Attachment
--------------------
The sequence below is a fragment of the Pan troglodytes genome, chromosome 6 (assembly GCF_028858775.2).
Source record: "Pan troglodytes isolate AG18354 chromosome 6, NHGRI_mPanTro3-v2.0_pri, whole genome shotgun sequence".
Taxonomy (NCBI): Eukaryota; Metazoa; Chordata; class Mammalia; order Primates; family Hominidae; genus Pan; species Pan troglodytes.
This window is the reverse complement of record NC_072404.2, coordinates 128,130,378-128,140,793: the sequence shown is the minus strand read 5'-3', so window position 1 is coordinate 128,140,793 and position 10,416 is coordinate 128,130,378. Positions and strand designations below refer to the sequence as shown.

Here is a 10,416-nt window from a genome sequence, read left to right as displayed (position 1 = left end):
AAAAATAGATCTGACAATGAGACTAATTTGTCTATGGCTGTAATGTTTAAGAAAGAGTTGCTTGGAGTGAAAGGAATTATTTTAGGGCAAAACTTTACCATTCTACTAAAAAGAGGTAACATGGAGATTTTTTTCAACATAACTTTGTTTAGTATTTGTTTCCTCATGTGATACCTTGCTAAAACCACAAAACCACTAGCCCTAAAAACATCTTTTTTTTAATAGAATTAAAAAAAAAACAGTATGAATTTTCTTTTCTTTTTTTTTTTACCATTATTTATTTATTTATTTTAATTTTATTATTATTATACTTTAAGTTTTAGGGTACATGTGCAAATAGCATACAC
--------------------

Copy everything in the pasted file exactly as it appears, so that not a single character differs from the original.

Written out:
The sequence below is a fragment of the Pan troglodytes genome, chromosome 6 (assembly GCF_028858775.2).
Source record: "Pan troglodytes isolate AG18354 chromosome 6, NHGRI_mPanTro3-v2.0_pri, whole genome shotgun sequence".
Taxonomy (NCBI): Eukaryota; Metazoa; Chordata; class Mammalia; order Primates; family Hominidae; genus Pan; species Pan troglodytes.
This window is the reverse complement of record NC_072404.2, coordinates 128,130,378-128,140,793: the sequence shown is the minus strand read 5'-3', so window position 1 is coordinate 128,140,793 and position 10,416 is coordinate 128,130,378. Positions and strand designations below refer to the sequence as shown.

Here is a 10,416-nt window from a genome sequence, read left to right as displayed (position 1 = left end):
AAAAATAGATCTGACAATGAGACTAATTTGTCTATGGCTGTAATGTTTAAGAAAGAGTTGCTTGGAGTGAAAGGAATTATTTTAGGGCAAAACTTTACCATTCTACTAAAAAGAGGTAACATGGAGATTTTTTTCAACATAACTTTGTTTAGTATTTGTTTCCTCATGTGATACCTTGCTAAAACCACAAAACCACTAGCCCTAAAAACATCTTTTTTTTAATAGAATTAAAAAAAAAACAGTATGAATTTTCTTTTCTTTTTTTTTTTACCATTATTTATTTATTTATTTTAATTTTATTATTATTATACTTTAAGTTTTAGGGTACATGTGCAAATAGCATACAC